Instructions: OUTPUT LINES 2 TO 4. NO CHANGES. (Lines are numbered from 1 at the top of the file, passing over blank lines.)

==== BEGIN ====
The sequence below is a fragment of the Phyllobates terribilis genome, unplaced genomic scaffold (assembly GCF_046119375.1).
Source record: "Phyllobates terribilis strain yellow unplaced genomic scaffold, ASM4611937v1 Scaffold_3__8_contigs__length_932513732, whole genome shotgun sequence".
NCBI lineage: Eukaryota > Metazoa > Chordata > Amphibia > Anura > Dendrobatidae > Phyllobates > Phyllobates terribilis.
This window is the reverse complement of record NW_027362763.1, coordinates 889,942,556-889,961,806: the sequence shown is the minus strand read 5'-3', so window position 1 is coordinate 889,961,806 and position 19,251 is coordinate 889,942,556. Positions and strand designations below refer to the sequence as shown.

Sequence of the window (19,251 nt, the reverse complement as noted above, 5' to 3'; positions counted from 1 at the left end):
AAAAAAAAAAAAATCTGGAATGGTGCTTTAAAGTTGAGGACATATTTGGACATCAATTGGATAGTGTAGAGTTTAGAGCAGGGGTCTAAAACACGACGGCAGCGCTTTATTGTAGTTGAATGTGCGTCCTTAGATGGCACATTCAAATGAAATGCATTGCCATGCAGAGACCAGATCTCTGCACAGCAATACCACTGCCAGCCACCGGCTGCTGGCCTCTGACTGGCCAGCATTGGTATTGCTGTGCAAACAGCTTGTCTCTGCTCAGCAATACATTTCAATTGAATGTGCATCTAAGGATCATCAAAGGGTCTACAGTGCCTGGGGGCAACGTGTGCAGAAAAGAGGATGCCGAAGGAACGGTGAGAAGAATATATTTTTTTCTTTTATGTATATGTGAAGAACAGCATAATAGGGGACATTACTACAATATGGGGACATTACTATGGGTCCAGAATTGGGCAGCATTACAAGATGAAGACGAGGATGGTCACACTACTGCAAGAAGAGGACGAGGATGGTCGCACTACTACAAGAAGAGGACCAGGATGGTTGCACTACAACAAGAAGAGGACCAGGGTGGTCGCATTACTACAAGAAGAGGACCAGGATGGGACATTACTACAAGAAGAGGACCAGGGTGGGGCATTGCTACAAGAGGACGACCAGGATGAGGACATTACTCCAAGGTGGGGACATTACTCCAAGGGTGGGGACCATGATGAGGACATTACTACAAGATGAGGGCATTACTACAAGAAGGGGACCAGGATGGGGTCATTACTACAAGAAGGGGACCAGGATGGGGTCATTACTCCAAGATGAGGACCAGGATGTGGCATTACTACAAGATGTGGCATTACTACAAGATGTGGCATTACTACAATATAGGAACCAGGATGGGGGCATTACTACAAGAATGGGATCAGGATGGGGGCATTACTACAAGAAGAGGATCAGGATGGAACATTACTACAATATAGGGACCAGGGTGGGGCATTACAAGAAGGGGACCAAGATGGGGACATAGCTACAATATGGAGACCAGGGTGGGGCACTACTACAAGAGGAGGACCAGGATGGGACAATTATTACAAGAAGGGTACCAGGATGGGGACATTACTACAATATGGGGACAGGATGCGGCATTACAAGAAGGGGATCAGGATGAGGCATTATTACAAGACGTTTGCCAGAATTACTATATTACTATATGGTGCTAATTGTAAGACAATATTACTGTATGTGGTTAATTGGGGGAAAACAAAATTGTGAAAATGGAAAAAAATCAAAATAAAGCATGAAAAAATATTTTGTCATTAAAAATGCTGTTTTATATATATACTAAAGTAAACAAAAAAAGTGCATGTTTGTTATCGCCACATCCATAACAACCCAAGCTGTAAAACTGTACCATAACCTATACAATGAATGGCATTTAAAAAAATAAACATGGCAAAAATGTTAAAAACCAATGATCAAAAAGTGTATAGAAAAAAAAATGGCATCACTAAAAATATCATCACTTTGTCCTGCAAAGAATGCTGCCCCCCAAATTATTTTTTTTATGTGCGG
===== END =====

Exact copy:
Source record: "Phyllobates terribilis strain yellow unplaced genomic scaffold, ASM4611937v1 Scaffold_3__8_contigs__length_932513732, whole genome shotgun sequence".
NCBI lineage: Eukaryota > Metazoa > Chordata > Amphibia > Anura > Dendrobatidae > Phyllobates > Phyllobates terribilis.
This window is the reverse complement of record NW_027362763.1, coordinates 889,942,556-889,961,806: the sequence shown is the minus strand read 5'-3', so window position 1 is coordinate 889,961,806 and position 19,251 is coordinate 889,942,556. Positions and strand designations below refer to the sequence as shown.